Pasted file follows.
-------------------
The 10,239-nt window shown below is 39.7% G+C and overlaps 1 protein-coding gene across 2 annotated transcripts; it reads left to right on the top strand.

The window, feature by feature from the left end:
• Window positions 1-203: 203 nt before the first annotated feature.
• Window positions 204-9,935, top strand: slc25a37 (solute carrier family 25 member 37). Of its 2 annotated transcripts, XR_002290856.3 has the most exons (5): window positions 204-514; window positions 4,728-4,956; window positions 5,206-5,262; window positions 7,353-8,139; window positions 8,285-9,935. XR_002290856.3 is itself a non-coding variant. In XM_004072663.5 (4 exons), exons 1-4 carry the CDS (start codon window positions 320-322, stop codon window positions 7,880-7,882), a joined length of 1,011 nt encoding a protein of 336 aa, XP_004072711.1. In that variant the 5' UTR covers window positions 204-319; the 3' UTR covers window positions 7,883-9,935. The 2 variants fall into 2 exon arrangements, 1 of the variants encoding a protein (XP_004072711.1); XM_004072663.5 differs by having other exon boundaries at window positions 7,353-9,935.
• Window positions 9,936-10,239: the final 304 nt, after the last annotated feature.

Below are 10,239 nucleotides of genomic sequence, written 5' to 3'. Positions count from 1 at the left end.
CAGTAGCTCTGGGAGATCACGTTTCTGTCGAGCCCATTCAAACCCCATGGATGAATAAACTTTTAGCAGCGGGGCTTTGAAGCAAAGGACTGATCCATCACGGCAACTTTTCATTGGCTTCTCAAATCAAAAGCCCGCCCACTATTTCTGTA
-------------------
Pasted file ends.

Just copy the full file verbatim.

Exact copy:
The 10,239-nt window shown below is 39.7% G+C and overlaps 1 protein-coding gene across 2 annotated transcripts; it reads left to right on the top strand.

The window, feature by feature from the left end:
• Window positions 1-203: 203 nt before the first annotated feature.
• Window positions 204-9,935, top strand: slc25a37 (solute carrier family 25 member 37). Of its 2 annotated transcripts, XR_002290856.3 has the most exons (5): window positions 204-514; window positions 4,728-4,956; window positions 5,206-5,262; window positions 7,353-8,139; window positions 8,285-9,935. XR_002290856.3 is itself a non-coding variant. In XM_004072663.5 (4 exons), exons 1-4 carry the CDS (start codon window positions 320-322, stop codon window positions 7,880-7,882), a joined length of 1,011 nt encoding a protein of 336 aa, XP_004072711.1. In that variant the 5' UTR covers window positions 204-319; the 3' UTR covers window positions 7,883-9,935. The 2 variants fall into 2 exon arrangements, 1 of the variants encoding a protein (XP_004072711.1); XM_004072663.5 differs by having other exon boundaries at window positions 7,353-9,935.
• Window positions 9,936-10,239: the final 304 nt, after the last annotated feature.

Below are 10,239 nucleotides of genomic sequence, written 5' to 3'. Positions count from 1 at the left end.
CAGTAGCTCTGGGAGATCACGTTTCTGTCGAGCCCATTCAAACCCCATGGATGAATAAACTTTTAGCAGCGGGGCTTTGAAGCAAAGGACTGATCCATCACGGCAACTTTTCATTGGCTTCTCAAATCAAAAGCCCGCCCACTATTTCTGTA